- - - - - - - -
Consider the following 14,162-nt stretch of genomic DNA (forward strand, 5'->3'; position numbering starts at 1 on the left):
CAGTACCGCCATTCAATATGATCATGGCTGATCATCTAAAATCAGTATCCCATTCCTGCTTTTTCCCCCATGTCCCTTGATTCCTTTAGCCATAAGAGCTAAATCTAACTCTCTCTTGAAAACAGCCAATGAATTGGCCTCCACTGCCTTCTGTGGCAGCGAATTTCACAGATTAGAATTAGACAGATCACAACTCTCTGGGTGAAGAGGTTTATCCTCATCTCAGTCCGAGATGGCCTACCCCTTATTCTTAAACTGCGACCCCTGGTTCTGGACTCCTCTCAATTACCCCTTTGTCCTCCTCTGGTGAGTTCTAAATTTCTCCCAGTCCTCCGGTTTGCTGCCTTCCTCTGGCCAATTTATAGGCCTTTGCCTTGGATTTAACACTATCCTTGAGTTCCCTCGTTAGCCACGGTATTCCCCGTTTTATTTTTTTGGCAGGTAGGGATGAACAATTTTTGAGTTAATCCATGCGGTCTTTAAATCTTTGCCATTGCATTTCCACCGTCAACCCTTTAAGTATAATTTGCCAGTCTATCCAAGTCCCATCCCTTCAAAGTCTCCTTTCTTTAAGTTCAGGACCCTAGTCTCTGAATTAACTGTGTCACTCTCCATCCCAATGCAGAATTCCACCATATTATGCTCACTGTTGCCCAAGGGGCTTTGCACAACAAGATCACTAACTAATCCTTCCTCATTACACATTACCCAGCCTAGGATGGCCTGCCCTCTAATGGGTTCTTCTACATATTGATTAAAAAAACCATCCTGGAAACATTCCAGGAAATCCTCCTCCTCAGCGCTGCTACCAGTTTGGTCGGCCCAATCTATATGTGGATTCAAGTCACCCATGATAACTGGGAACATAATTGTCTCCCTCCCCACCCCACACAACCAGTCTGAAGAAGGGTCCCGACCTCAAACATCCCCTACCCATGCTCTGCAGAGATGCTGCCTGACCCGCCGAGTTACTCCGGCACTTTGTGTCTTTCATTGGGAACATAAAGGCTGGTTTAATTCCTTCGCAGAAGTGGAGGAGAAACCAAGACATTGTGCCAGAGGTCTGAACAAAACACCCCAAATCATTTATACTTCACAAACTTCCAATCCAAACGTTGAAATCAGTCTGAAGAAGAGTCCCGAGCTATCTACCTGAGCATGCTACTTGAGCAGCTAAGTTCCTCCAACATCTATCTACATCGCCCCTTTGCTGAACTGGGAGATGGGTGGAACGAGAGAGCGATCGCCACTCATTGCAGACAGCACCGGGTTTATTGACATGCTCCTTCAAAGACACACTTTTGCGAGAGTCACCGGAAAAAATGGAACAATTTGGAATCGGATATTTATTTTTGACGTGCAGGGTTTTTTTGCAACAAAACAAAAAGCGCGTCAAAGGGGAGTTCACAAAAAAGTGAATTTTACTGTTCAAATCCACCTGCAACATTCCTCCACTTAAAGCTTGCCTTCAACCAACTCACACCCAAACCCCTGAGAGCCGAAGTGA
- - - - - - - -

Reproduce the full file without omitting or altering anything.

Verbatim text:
Consider the following 14,162-nt stretch of genomic DNA (forward strand, 5'->3'; position numbering starts at 1 on the left):
CAGTACCGCCATTCAATATGATCATGGCTGATCATCTAAAATCAGTATCCCATTCCTGCTTTTTCCCCCATGTCCCTTGATTCCTTTAGCCATAAGAGCTAAATCTAACTCTCTCTTGAAAACAGCCAATGAATTGGCCTCCACTGCCTTCTGTGGCAGCGAATTTCACAGATTAGAATTAGACAGATCACAACTCTCTGGGTGAAGAGGTTTATCCTCATCTCAGTCCGAGATGGCCTACCCCTTATTCTTAAACTGCGACCCCTGGTTCTGGACTCCTCTCAATTACCCCTTTGTCCTCCTCTGGTGAGTTCTAAATTTCTCCCAGTCCTCCGGTTTGCTGCCTTCCTCTGGCCAATTTATAGGCCTTTGCCTTGGATTTAACACTATCCTTGAGTTCCCTCGTTAGCCACGGTATTCCCCGTTTTATTTTTTTGGCAGGTAGGGATGAACAATTTTTGAGTTAATCCATGCGGTCTTTAAATCTTTGCCATTGCATTTCCACCGTCAACCCTTTAAGTATAATTTGCCAGTCTATCCAAGTCCCATCCCTTCAAAGTCTCCTTTCTTTAAGTTCAGGACCCTAGTCTCTGAATTAACTGTGTCACTCTCCATCCCAATGCAGAATTCCACCATATTATGCTCACTGTTGCCCAAGGGGCTTTGCACAACAAGATCACTAACTAATCCTTCCTCATTACACATTACCCAGCCTAGGATGGCCTGCCCTCTAATGGGTTCTTCTACATATTGATTAAAAAAACCATCCTGGAAACATTCCAGGAAATCCTCCTCCTCAGCGCTGCTACCAGTTTGGTCGGCCCAATCTATATGTGGATTCAAGTCACCCATGATAACTGGGAACATAATTGTCTCCCTCCCCACCCCACACAACCAGTCTGAAGAAGGGTCCCGACCTCAAACATCCCCTACCCATGCTCTGCAGAGATGCTGCCTGACCCGCCGAGTTACTCCGGCACTTTGTGTCTTTCATTGGGAACATAAAGGCTGGTTTAATTCCTTCGCAGAAGTGGAGGAGAAACCAAGACATTGTGCCAGAGGTCTGAACAAAACACCCCAAATCATTTATACTTCACAAACTTCCAATCCAAACGTTGAAATCAGTCTGAAGAAGAGTCCCGAGCTATCTACCTGAGCATGCTACTTGAGCAGCTAAGTTCCTCCAACATCTATCTACATCGCCCCTTTGCTGAACTGGGAGATGGGTGGAACGAGAGAGCGATCGCCACTCATTGCAGACAGCACCGGGTTTATTGACATGCTCCTTCAAAGACACACTTTTGCGAGAGTCACCGGAAAAAATGGAACAATTTGGAATCGGATATTTATTTTTGACGTGCAGGGTTTTTTTGCAACAAAACAAAAAGCGCGTCAAAGGGGAGTTCACAAAAAAGTGAATTTTACTGTTCAAATCCACCTGCAACATTCCTCCACTTAAAGCTTGCCTTCAACCAACTCACACCCAAACCCCTGAGAGCCGAAGTGA